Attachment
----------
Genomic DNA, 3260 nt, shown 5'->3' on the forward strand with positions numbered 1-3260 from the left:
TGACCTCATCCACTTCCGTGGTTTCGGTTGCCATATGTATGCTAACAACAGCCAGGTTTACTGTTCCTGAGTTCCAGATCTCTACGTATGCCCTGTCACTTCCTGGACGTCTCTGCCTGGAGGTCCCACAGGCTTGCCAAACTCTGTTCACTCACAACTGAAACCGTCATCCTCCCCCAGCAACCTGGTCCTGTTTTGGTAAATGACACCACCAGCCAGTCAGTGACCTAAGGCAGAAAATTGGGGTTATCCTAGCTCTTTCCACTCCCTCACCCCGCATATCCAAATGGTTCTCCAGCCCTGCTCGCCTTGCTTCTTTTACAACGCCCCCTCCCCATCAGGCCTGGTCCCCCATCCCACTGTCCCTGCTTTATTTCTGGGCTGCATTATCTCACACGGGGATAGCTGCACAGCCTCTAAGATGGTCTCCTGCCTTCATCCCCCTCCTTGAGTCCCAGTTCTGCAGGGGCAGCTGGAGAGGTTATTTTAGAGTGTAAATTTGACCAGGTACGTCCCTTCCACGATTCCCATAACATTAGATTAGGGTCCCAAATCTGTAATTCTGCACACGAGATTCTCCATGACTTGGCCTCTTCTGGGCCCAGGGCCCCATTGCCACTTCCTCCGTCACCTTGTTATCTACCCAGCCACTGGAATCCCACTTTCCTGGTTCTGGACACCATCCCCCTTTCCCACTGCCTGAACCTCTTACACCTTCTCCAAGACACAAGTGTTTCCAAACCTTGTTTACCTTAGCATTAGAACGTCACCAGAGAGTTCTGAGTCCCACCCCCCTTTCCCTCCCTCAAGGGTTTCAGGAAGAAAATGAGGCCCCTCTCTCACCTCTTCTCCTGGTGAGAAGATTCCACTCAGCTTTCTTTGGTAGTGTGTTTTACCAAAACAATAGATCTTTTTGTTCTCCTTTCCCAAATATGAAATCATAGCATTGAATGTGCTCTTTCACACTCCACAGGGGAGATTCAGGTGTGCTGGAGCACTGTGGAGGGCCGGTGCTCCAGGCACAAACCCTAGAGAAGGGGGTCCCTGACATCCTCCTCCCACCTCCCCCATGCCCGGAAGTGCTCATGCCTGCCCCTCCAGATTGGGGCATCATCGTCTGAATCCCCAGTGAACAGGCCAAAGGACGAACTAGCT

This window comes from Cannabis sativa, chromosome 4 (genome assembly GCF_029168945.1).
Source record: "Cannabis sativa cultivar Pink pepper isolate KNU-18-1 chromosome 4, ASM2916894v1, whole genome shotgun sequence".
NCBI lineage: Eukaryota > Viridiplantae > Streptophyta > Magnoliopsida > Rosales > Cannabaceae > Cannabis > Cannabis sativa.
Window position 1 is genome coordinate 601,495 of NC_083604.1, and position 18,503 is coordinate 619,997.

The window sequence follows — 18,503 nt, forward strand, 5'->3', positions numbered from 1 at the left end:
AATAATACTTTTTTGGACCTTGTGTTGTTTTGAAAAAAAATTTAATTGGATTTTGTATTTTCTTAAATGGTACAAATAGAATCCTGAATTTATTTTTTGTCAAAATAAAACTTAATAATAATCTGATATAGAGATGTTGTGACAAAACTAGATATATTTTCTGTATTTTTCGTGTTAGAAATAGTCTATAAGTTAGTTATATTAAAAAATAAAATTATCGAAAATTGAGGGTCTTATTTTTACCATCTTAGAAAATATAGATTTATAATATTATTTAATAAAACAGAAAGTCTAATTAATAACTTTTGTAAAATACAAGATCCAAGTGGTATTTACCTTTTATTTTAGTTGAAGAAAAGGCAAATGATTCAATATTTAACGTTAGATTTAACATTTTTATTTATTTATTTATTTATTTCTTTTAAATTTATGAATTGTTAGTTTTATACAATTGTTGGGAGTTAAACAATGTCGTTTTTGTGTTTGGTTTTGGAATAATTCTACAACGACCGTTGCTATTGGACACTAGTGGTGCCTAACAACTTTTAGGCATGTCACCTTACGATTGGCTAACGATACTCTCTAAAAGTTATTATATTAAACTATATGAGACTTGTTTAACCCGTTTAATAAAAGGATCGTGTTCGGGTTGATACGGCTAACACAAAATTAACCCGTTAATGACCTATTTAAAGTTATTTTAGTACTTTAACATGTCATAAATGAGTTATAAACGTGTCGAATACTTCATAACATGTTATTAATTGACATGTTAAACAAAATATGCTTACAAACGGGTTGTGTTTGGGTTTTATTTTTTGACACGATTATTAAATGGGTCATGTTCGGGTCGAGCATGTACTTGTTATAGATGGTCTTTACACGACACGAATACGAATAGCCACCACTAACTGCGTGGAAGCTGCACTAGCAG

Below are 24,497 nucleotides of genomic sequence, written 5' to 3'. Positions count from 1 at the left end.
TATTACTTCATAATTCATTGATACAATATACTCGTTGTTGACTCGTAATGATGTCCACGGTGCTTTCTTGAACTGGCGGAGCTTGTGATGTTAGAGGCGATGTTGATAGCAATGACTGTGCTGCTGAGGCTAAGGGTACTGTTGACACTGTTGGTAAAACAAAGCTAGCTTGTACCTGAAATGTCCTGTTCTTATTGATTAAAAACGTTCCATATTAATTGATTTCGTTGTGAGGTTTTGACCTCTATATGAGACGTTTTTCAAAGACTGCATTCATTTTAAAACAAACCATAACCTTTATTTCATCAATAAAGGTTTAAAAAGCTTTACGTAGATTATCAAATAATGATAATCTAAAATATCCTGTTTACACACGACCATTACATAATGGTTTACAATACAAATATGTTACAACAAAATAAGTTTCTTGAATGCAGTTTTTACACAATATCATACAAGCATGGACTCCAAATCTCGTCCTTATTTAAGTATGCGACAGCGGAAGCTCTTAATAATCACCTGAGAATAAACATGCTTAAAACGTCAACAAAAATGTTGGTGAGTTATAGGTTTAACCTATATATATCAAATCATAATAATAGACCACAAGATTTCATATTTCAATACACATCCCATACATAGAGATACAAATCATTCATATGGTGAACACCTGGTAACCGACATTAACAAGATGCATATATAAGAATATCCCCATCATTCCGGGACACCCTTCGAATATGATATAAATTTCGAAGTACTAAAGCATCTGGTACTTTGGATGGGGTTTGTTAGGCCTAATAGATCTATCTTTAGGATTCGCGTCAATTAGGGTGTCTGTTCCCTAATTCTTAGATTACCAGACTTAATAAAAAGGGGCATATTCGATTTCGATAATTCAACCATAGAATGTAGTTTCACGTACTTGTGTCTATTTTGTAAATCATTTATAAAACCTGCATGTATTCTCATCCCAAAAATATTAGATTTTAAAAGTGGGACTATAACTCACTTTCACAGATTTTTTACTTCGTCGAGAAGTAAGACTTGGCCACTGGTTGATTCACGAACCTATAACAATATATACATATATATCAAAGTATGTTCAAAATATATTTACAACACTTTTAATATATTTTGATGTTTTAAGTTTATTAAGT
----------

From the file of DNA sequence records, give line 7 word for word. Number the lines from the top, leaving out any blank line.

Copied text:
The window sequence follows — 18,503 nt, forward strand, 5'->3', positions numbered from 1 at the left end: